5 Tips for Managing Changing Social Media Trends

The internet is a constantly changing landscape, as fluid and changeable as the ocean. That's not news to anyone, yet we're still always surprised to see signs of major changes. Early adopters are already predicting the death of RSS, location-services are seeing check-in burnout even as they start reaching the mainstream, and even techies seem to be fleeing Twitter! This year has also seen serious shots taken at Apple, Facebook, Google, and MySpace, all once or former stalwart, seemingly permanent, fixtures of the internet.

All of them will eventually fade, either to disappear, resurrect with a new focus, or hold a small corner of their once-great empire. Remember when AOL was the biggest thing on the web? Remember who Jeeves was, or why you would ask him anything?

As we wrap up 2010 and finalize our plans for 2011, the best bet is to plan for flexibility. Here are five ways to keep your online marketing limber:

0. Goals and Strategy: Before we even begin looking at updating your marketing plan, take the time to review your goals for online marketing. Who is your audience? What are you trying to achieve? What is your brand affinity? How does this fit into your overall marketing plan? Encouraging people to subscribe to your newsletter requires a very different approach than convincing customers to do their purchasing online.

1. Measure Everything: Many social media tools are struggling to create useful, reliable metrics. We've pretty much accepted that page views are not the panacea we once thought, and "engagement" is powerful and useful, but essentially unmeasurable. That means you will frequently have to create your own measures, and those need to be based on your goals.  No one can cover every social media outlet, so don't waste resources chasing ones that don't work for you.

2. Designate a Marketing R&D Budget: There will always be a new thing to try, or a new tactic for an existing tool. Set aside a portion of your marketing budget to take advantage of those opportunities as they arise. Think of it as the experimental part of R&D; most of it probably won't pay off, but there's still value in that because it saves you from wasting more resources later.

3. Centralize: Ideally, each social network would have a customized message and method, but realistically for most small businesses that's impossible. Designate one part of your online presence as the centerpiece, and let the others point back to it. For Chusid Associates, it's our blog. All our social network profiles, e-newsletters, and websites point back to it, and we run most of our campaigns through here. There will still be Facebook-specific campaigns, or email-only offers, but using the blog as our centerpiece makes it easier to start using new social tools.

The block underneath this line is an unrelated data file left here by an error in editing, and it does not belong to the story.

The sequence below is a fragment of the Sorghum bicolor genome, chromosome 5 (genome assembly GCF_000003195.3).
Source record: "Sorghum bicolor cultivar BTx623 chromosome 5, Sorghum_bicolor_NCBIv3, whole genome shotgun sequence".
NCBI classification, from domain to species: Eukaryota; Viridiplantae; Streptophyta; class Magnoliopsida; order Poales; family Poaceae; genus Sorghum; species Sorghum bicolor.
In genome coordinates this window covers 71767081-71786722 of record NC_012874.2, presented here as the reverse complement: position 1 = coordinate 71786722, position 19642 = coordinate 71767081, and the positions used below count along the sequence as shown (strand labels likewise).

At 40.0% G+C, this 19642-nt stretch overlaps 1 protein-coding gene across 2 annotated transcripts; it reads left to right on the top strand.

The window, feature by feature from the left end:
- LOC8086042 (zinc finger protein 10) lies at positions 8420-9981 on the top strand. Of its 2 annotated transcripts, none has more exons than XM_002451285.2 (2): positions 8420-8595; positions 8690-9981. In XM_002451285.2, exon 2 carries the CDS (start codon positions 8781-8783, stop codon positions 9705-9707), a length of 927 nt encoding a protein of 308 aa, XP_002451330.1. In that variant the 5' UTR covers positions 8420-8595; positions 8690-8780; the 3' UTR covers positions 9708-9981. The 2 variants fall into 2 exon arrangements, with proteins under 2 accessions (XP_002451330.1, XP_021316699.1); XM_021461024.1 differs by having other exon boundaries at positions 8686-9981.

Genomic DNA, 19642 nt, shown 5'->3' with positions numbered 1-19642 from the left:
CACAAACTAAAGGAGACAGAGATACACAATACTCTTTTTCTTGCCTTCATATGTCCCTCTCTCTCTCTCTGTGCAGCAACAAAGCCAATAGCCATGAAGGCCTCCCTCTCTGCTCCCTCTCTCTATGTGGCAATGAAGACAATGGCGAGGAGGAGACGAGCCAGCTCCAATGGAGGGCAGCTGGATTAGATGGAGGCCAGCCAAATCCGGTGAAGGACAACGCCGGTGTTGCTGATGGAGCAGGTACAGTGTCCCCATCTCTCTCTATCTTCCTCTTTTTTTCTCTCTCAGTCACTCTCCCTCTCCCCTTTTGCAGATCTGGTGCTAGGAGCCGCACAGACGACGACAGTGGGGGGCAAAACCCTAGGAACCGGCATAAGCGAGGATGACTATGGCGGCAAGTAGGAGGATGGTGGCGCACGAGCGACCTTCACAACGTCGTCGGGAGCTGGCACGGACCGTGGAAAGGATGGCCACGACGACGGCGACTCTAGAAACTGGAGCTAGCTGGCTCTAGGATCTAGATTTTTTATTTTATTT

4. Follow Your Clients: If none of your clients - or prospects - are using Facebook, there's not much reason for you to be there. If all of them are on LinkedIn, you absolutely need a strong presence there! If next year they switch, so should you. Trying to be the trend leader takes more resources than most building product manufacturers can, or should, devote to the attempt.

5. Accept Change: Most important to maintaining flexibility is acknowledging that you will need flexibility. I stopped listening to one marketing podcast after listening to the host talk about TV ads because it became clear he wanted them to be as powerful as they used to be, and was twisting the facts to prove they were. It is crucial to base your decisions on analysis of the facts, rather than the other way around. The sooner you can accept a campaign is not working, for whatever reason, the sooner you can move to one that does.

A lot of the news is just hype; these technologies aren't going anywhere, at least not yet, and there is a big difference between "diminished" and "dead". Many commentators also see a change in the medium when really there's just a change in the packaging. TV's not dying; we still watch TV shows, we just watch them online. Chat's not dying, it just morphed into texting.

Regardless, change will happen. When it does, will you spend your energy fighting it or taking advantage of it?